Let's talk about a fire. We have all been taught and we know that if the fire alarm sounds or if we see a fire we need to get out of the building and that's absolutely true. But maybe the fire would have us trapped. So, if that happens what do we do? Well, the freshest air is closest to the ground and you know smoke rises. So, you want to get as close to the ground as you can possibly get in the area you're in and you still want to avoid windows if you can and doors if you can. You want to make that phone call if you can do that, please make that phone call get responders on the way. Try to shut the door if there is a door that you can shut where you're at, try and shut the door. Try to somehow alert folks to where you are. If it is sticking a sign somewhere or if its banging on something. Whatever you can do to alert authorities to where you are at so they can help you then that's what you want to do. You would kind of be forced to shelter in place in that situation. But like we were talking about with an explosion, in a fire, sometimes its right here right now and I can't do nothing but in a matter of seconds or a minute or so it has moved, and I can do something. So as soon as you can evacuate, absolutely evacuate. But until you can get out, you know, try to get as low as the ground as possible and maybe pull your shirt or something over your face and mouth to help filter that smoke and alert somebody to where you're at if its at all possible.
Other situations where we might not know whether to shelter in place or evacuate. One such could be active shooter, of course. You know, if you can run, run. Get out, get away, go as far as you can, get out of here. But if you can't run, then shelter in place, hiding is your best option. So, you would, of course, secure your door as best you could. Um turn off your cell phone don't put it on vibrate don't let it make any sound, silence it completely. Turn off lights and hide yourself as best you can. If they don't see you, they are not likely to shoot you. So, if you can shelter yourself to where you won't be seen then that's your best option-to shelter in place, hide in place until you can run. If there comes a time that you can run, then you would run. We teach run, hide, fight. While you are hiding, be thinking ok if that person comes through that door, what am I going to do to fight for my life. So, in this instance sheltering would mean you come up with a plan to fight if you have to. That would be your last resort but always keep that in mind.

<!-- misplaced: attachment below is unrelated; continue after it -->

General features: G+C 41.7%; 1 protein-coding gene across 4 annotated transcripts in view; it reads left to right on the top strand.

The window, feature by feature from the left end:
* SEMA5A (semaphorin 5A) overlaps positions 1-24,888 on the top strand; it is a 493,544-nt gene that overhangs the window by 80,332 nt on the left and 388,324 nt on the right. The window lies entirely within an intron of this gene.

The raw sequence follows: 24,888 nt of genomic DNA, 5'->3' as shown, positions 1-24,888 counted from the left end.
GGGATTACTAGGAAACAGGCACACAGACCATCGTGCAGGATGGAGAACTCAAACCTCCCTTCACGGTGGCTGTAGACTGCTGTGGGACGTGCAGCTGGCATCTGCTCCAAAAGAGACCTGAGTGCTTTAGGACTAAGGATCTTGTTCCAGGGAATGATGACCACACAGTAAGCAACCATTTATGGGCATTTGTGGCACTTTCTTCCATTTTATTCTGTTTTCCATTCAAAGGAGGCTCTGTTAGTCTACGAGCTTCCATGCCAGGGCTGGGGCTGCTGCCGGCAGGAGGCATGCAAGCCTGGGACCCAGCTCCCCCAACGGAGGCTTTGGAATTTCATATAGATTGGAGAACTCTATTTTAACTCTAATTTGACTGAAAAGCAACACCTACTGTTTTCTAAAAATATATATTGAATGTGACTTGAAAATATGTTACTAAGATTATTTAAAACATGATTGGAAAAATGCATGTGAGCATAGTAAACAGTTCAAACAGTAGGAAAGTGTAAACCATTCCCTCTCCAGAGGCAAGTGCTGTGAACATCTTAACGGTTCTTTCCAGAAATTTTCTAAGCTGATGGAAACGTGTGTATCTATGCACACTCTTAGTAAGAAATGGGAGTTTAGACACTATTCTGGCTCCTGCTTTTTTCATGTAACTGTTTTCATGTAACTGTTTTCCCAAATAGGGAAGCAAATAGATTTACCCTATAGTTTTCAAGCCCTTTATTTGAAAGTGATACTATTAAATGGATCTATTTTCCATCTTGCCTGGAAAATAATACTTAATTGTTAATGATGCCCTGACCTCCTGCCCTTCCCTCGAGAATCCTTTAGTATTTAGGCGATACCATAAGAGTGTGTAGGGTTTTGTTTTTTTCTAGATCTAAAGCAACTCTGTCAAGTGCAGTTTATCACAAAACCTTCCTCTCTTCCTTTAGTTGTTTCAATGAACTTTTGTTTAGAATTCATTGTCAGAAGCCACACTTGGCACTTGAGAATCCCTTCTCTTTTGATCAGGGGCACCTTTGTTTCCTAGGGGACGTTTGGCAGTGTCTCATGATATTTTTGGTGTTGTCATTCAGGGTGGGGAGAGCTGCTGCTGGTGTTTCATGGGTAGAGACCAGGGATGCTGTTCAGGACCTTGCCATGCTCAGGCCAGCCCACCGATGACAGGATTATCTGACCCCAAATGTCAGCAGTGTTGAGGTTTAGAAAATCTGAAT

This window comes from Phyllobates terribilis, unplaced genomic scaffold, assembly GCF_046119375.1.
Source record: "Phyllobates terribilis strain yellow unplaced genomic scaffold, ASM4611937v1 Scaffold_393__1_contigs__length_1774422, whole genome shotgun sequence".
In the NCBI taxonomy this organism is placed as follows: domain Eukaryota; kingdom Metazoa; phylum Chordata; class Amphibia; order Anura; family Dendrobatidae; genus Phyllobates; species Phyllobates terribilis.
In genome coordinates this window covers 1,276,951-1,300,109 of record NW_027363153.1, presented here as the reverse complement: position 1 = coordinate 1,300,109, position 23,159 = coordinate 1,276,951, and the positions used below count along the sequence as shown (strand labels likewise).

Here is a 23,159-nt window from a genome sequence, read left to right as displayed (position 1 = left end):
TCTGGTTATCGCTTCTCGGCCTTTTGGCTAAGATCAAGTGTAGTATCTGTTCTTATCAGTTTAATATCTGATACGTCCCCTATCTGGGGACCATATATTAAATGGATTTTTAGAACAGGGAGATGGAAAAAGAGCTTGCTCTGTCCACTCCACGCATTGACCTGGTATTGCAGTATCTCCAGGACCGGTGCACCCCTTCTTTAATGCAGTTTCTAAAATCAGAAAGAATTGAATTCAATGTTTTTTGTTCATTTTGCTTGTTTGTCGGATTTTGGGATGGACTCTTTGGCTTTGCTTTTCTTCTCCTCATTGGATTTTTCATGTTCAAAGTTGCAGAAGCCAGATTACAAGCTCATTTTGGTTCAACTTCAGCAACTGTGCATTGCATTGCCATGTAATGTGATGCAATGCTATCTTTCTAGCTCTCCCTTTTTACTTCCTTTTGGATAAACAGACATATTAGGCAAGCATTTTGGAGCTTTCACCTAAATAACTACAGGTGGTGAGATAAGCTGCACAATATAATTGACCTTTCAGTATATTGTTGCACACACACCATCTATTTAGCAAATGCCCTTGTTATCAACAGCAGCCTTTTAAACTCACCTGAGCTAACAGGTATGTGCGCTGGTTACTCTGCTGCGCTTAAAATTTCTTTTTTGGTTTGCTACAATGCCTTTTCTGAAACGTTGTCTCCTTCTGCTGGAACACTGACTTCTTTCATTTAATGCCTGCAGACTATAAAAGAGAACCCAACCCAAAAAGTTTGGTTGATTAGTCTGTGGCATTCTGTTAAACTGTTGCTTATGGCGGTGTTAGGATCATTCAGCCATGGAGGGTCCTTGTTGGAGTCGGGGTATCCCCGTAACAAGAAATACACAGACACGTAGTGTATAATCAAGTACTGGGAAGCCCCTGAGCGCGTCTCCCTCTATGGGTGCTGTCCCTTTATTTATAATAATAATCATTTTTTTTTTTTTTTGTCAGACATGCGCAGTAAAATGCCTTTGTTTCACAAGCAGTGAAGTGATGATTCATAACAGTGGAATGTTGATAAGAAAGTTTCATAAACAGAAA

Any place you're at, whether you're on campus or you're out and about, Walmart, or wherever you're at, when you go into a place, look around and see where your exits are. See how if something happens how you can get out of the space that you're going to enter into. And try and have you two ways to get out. Try and find two ways to get out of that area, wherever it is at. You know, you never know what is going to happen and the things that we tell you to do on campus is to do anywhere. Just think about your safety and what you need to do should something happen while you were at Walmart or a move theater or the gym or wherever it is your going, church, whatever you're doing. Think about ok if something happened while I was in this place, how could I get out or if I couldn't get out where is a good option form me to shelter in place. Just try to keep those thoughts in the back of your mind at all times so you can be prepared. You will have thought about it and you can react appropriately.
So, that's pretty much what we have on shelter in place and evacuation. I thank you very much for joining us today and please plan to listen again to our next episode of Emergency Management at Appalachian State. For more information about Emergency Management and topics or training opportunities, please visit emergency.appstate.edu. Feel free to email questions to email@example.com.
Thank You Very Much.